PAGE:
Breath is a powerful connecting force between the mind and the body. Building and expanding on our breath not only increases vitality and energy, it can also be an amazing healing tool. Although it is recommended to have an experienced teacher before beginning any significant breathwork practice, anyone can initiate this journey with some simple steps and create a 15 minute practice. This practice can be added to a regular yoga asana practice or meditation practice.
- Identify a dry comfortable area to practice in.
- Limit distractions such as turning off or down your cellphone
- Wait a little after eating so you don’t have a full stomach. A little water before starting can be helpful.
- Avoid coffee before practicing.
- Decide on time to practice. Early morning is an ideal time to practice before your money cup of coffee/tea.
- Lie on your back or find a comfortable sitting position.
- Begin by just observing and tracking the breath as it comes in through your nose and down your windpipe into your diaphragm and track as it exits the body.
- Spend 5-10 minutes practicing observing.
- Spend the next 5-10 minutes focusing on long slow exhales.
- Sit in quiet for 3-5 minutes with normal breath.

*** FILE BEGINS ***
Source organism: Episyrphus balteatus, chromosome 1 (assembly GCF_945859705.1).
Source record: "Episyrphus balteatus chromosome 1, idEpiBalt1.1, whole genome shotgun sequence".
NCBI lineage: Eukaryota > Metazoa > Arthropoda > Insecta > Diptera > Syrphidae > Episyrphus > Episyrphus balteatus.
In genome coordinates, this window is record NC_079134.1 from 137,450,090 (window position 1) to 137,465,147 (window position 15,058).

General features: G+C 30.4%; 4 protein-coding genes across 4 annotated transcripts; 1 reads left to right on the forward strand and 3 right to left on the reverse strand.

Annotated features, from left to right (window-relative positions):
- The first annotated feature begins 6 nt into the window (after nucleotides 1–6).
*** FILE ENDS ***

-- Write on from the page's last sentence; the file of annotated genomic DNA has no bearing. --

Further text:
At this point the work is on being the observer. Breathwork is not completed by “controlling” or forcing the breath, it is done effectively by observing and “playing” with the breath. If your goal in breathwork is increased vitality and wellness, then the safest way to begin your practice is by observing where you are first. This takes time and cannot be determined with one breathing practice session but must be observed over time. Variables like a new stressor or trying something for the first time can alter your baseline habits. Overtime however one can determine the average count and length of the breath and identify a good goal to work on. The goal is usually in lengthening both inhales and exhales comfortably without strain. This will increase vitality. However sometimes a person may need more help specifically with inhaling or exhaling and a trained instructor can guide the person in their practice. There are also techniques like holds and various therapeutic practices that can target a particular healing aspect of the breath. For more information on pranayama, a good book to reference is The Yoga of Breath: a Step-by-Step Guide to Pranayama by Richard Rosen.